In a speech that alternated between appeals to national and local audiences, President Donald Trump urged Montanans to vote out incumbent Democratic Sen. Jon Tester while also railing against hot-button issues like the caravans of Central American migrants making their way to the southern border.
“The Democrats want to invite caravan after caravan of illegal aliens to flood into your communities,” the president said, speaking to a hangar full of supporters near Bozeman airport.
It’s an issue that many Montanans who were in line to see the president speak on Saturday said was important to them, although they added that they had long been concerned about illegal immigration and that they weren't worried solely because of the caravans.
“My view was pretty much already set in stone," Matt Woody, a plumbing contractor in Bozeman, told ABC News. "That just kind of reinforces the need to close the border and regulate who’s coming across. We can't even find apprentices right now, or laborers, and there's a huge need for [a] work force, but I think they should be legal. I don't think they should just come across the border."
Trump also hailed the deployment of thousands of active-duty U.S. military personnel to the border, praising them and then lauding the addition of barbed wire at parts of the border.
“We have our military on the border. And I noticed all that beautiful barbed wire going up today, barbed wire used properly can be a beautiful sight,” he said.
He also reiterated phrases from the past to describe the caravans, three of which have mobilized so far and are making their way through Mexico.
“These are bad people — as I say bad hombres," Trump said. "There are some bad hombres in that group. So they came out with a list of 300 really bad ones, really bad ones. They’re in there.”
The "list" he referred to was a statement from the Department of Homeland Security stating that over 270 of the thousands of individuals in the various caravans have criminal histories, including gang membership and crimes involving robbery and sexual assault.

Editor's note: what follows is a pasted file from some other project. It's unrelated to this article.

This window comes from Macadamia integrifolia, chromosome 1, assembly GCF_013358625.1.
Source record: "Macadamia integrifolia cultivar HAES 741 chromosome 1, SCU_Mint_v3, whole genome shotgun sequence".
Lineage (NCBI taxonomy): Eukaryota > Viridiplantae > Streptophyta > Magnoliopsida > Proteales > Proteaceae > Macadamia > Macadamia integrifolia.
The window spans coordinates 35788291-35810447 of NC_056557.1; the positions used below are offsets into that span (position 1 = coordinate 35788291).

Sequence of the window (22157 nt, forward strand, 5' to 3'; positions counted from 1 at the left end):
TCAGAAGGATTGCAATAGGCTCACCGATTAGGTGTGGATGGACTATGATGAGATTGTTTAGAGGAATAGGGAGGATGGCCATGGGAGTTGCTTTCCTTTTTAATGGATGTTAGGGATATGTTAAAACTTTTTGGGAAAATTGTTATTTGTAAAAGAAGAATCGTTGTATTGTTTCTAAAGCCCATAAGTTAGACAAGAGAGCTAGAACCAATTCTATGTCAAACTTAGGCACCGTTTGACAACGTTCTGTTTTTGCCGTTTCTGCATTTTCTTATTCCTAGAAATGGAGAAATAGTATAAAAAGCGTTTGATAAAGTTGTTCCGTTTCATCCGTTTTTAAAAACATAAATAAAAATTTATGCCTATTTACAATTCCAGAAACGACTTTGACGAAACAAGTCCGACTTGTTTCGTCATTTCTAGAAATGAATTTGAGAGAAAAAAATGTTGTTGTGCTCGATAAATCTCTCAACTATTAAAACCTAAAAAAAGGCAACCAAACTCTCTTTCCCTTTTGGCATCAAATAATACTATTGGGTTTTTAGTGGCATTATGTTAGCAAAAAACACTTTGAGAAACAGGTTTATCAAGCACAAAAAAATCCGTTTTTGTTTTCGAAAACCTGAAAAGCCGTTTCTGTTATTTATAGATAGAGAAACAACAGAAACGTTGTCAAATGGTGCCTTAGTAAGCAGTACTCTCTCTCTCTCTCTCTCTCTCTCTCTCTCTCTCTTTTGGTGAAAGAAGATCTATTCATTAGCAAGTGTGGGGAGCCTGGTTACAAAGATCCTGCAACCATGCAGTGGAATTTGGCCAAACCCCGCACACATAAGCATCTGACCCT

He also warned of additional caravans forming in Central America. “Now they have worse caravans actually being formed. It’s terrible,” he said.
Evan Vucci/APPresident Donald Trump at a campaign rally at Bozeman Yellowstone International Airport, Nov. 3, 2018, in Belgrade, Mont.
Trump mocked TV pundits who say he should be talking about the booming economy instead of stoking fears about what he has called an “invasion” on the southern border.
“CNN is telling me how to run the campaign, but in the meantime, I’m president and they’re not,” he said.
Not everything was about Democrats and the media. The president talked up the strong economy, evident in a record-low unemployment rate, higher year-on-year earnings and steady job growth at the beginning of his remarks.
But immigration was the issue he kept returning to, despite the fact that Montana has one of the lowest percentages of undocumented immigrants of any state, according to a 2014 Pew Research Center survey. Yet, despite having such low numbers of illegal immigrants, most Montanans that ABC News spoke to said the issue was at the top of their minds for this election cycle.
“Immigration’s left our country unsafe. It’s taken jobs away from workers," Todd Green, who runs a high-end stereo equipment business in Three Forks, about 30 miles from Bozeman. "I have no problem with legal immigration. Bring in legally as many workers as we need. But as far as people breaking the law, who come here, it’s not right."
During the speech, Trump riffed on reports that a little-known accuser of Justice Brett Kavanaugh had recanted her allegations of sexual assault. Senate Judiciary Committee Chairman Chuck Grassley referred the woman, Judy Munro-Leighton, to federal investigators.
He also suggested that other accusers may follow suit. Christine Blasey-Ford, who testified under oath before the Judiciary Committee about her allegations that Kavanaugh sexually assaulted her, has maintained her account of events. Kavanaugh has denied the allegations.
“She lied about the story. About rape. She lied,” Trump said. “And then we’re supposed to sit back and take it. And supposing he didn’t get to be [a Justice], he’s a tremendous man. And what about the others... when are they gonna say what happened?”
The rally marked Trump's fourth trip to Montana this election cycle. He acknowledged that it has much to do with his personal animus toward Tester, who as the top Democrat on the Senate Veterans Affairs Committee expressed concerns about alleged inappropriate behavior by Trump’s VA secretary nominee, Admiral Ronny Jackson. The allegations prompted Jackson to withdraw from consideration.
“He tried to destroy Admiral Ronny Jackson. Who is the most clean-cut, wonderful person you’ve ever met," Trump said. "He tried to destroy him and I’ve never forgotten it, and honestly, it’s one of the reasons I’ve been here so much."
For Montanans who were there to see Trump, though, there are different reasons to oppose Tester.
Jon has not done the job that he's supposed to have been doing for the 12 years he's been there now," Tom Buckmaster, a resident of Bozeman, told ABC News. "It's time; we need a change."